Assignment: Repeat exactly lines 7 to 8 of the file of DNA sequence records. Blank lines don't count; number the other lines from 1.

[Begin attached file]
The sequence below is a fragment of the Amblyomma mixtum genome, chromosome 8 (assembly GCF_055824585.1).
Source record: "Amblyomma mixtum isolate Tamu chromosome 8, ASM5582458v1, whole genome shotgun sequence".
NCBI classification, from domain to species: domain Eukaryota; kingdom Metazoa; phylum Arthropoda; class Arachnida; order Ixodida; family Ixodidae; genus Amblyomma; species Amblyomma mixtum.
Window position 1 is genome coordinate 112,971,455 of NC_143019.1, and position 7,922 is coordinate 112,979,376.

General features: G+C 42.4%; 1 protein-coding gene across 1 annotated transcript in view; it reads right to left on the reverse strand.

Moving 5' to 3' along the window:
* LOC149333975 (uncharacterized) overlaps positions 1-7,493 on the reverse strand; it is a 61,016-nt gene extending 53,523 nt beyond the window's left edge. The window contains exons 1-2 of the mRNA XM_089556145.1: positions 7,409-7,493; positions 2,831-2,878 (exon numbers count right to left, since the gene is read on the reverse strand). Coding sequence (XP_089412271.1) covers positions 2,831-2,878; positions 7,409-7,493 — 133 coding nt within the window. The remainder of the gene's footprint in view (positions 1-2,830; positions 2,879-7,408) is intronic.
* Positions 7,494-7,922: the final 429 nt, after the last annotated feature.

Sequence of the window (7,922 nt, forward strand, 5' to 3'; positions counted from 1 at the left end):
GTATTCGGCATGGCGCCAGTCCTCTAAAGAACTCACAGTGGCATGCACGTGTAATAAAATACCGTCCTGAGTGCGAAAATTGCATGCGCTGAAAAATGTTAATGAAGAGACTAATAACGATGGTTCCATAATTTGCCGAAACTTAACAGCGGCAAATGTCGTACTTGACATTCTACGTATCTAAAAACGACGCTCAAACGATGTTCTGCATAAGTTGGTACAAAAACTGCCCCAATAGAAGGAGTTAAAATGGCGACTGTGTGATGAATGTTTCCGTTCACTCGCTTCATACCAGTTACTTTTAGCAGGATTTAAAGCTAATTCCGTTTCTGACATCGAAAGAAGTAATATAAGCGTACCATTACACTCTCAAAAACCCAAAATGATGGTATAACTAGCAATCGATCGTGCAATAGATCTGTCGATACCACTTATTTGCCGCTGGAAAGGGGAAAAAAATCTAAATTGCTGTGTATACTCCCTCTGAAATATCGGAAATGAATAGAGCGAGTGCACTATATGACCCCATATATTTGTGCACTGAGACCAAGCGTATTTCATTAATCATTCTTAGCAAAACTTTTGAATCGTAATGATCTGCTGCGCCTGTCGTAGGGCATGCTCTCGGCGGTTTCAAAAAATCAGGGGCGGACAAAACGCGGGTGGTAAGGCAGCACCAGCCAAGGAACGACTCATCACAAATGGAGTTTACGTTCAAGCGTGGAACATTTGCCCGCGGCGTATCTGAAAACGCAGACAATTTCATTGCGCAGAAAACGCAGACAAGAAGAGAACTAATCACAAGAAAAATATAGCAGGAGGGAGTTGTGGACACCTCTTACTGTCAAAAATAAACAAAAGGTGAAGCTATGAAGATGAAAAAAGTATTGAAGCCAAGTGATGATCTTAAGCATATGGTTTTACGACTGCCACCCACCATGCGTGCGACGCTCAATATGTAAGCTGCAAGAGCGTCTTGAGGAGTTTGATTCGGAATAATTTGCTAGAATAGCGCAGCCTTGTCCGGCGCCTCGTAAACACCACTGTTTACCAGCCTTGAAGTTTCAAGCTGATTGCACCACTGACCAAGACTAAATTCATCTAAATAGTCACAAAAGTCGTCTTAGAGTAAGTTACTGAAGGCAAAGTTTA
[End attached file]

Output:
* LOC149333975 (uncharacterized) overlaps positions 1-7,493 on the reverse strand; it is a 61,016-nt gene extending 53,523 nt beyond the window's left edge. The window contains exons 1-2 of the mRNA XM_089556145.1: positions 7,409-7,493; positions 2,831-2,878 (exon numbers count right to left, since the gene is read on the reverse strand). Coding sequence (XP_089412271.1) covers positions 2,831-2,878; positions 7,409-7,493 — 133 coding nt within the window. The remainder of the gene's footprint in view (positions 1-2,830; positions 2,879-7,408) is intronic.
* Positions 7,494-7,922: the final 429 nt, after the last annotated feature.